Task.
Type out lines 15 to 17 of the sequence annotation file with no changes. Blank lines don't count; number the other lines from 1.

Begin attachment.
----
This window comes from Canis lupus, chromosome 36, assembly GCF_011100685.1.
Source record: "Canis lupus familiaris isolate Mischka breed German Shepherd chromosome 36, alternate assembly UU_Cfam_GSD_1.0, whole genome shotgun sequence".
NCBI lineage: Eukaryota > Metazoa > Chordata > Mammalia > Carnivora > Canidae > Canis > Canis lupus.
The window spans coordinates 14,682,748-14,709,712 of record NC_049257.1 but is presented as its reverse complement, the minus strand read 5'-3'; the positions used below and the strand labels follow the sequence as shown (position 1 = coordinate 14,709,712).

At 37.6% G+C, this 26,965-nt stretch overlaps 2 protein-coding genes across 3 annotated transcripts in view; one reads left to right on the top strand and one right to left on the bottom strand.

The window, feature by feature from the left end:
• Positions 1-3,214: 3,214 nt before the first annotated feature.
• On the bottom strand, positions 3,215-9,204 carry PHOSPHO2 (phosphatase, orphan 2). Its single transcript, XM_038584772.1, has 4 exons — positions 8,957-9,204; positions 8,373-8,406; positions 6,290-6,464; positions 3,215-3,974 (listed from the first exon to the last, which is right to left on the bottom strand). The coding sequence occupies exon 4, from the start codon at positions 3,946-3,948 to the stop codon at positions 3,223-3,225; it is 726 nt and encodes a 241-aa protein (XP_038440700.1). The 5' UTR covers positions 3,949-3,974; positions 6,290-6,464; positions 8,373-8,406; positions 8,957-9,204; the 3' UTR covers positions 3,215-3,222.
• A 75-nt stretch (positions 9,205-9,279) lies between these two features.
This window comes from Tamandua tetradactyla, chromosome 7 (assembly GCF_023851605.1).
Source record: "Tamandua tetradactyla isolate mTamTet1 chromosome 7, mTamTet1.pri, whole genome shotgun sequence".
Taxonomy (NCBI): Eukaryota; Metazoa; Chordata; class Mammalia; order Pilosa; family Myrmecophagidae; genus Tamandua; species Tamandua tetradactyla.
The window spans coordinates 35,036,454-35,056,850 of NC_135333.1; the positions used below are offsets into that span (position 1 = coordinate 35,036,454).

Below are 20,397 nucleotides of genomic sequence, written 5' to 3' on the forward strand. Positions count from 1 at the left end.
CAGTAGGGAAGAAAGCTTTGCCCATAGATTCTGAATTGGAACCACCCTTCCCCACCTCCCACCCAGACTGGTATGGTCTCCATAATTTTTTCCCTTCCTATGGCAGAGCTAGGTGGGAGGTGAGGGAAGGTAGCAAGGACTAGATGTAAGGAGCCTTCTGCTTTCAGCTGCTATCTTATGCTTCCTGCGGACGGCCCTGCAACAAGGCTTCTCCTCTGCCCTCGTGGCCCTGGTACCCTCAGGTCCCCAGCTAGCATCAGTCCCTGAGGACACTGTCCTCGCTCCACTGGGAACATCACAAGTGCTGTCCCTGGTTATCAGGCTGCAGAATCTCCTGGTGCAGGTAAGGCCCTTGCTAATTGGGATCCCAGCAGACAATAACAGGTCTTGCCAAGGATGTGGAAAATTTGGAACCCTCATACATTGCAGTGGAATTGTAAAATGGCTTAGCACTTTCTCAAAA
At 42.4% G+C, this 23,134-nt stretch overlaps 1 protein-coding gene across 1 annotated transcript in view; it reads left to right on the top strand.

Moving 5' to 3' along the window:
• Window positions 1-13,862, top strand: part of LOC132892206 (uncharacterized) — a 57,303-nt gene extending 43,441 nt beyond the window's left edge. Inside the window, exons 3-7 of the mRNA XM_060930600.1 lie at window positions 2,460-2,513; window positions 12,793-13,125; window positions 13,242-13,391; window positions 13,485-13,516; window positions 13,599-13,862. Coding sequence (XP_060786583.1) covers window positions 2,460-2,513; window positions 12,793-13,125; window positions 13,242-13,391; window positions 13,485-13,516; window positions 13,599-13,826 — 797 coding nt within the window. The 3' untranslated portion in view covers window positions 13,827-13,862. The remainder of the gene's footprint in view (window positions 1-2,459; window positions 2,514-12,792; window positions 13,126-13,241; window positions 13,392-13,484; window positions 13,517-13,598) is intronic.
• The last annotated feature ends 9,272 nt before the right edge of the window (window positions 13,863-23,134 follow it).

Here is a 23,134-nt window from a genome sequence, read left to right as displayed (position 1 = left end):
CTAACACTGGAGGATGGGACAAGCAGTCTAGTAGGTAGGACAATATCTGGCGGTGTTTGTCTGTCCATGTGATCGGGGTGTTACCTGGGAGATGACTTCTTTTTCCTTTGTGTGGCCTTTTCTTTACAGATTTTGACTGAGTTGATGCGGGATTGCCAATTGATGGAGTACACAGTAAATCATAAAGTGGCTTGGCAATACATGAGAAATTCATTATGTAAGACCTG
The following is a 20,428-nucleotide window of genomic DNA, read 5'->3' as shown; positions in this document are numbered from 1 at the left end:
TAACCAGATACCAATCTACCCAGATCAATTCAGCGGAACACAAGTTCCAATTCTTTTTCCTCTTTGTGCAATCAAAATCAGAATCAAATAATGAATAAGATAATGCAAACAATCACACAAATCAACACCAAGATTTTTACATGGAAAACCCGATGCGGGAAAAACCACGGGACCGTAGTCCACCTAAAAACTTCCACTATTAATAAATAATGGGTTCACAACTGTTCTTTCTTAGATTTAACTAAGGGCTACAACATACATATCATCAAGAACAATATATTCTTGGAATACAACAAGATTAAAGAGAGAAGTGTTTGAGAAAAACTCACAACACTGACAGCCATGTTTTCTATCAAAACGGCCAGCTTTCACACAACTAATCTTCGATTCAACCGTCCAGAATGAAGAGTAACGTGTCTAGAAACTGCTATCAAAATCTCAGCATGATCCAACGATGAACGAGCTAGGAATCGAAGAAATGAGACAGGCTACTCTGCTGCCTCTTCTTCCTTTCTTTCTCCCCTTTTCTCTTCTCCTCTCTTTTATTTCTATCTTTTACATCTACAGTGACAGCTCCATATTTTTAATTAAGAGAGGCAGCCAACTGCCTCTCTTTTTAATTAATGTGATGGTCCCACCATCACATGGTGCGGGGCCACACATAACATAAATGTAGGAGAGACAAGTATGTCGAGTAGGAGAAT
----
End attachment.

CAGTAGGGAAGAAAGCTTTGCCCATAGATTCTGAATTGGAACCACCCTTCCCCACCTCCCACCCAGACTGGTATGGTCTCCATAATTTTTTCCCTTCCTATGGCAGAGCTAGGTGGGAGGTGAGGGAAGGTAGCAAGGACTAGATGTAAGGAGCCTTCTGCTTTCAGCTGCTATCTTATGCTTCCTGCGGACGGCCCTGCAACAAGGCTTCTCCTCTGCCCTCGTGGCCCTGGTACCCTCAGGTCCCCAGCTAGCATCAGTCCCTGAGGACACTGTCCTCGCTCCACTGGGAACATCACAAGTGCTGTCCCTGGTTATCAGGCTGCAGAATCTCCTGGTGCAGGTAAGGCCCTTGCTAATTGGGATCCCAGCAGACAATAACAGGTCTTGCCAAGGATGTGGAAAATTTGGAACCCTCATACATTGCAGTGGAATTGTAAAATGGCTTAGCACTTTCTCAAAA
At 42.4% G+C, this 23,134-nt stretch overlaps 1 protein-coding gene across 1 annotated transcript in view; it reads left to right on the top strand.

Moving 5' to 3' along the window: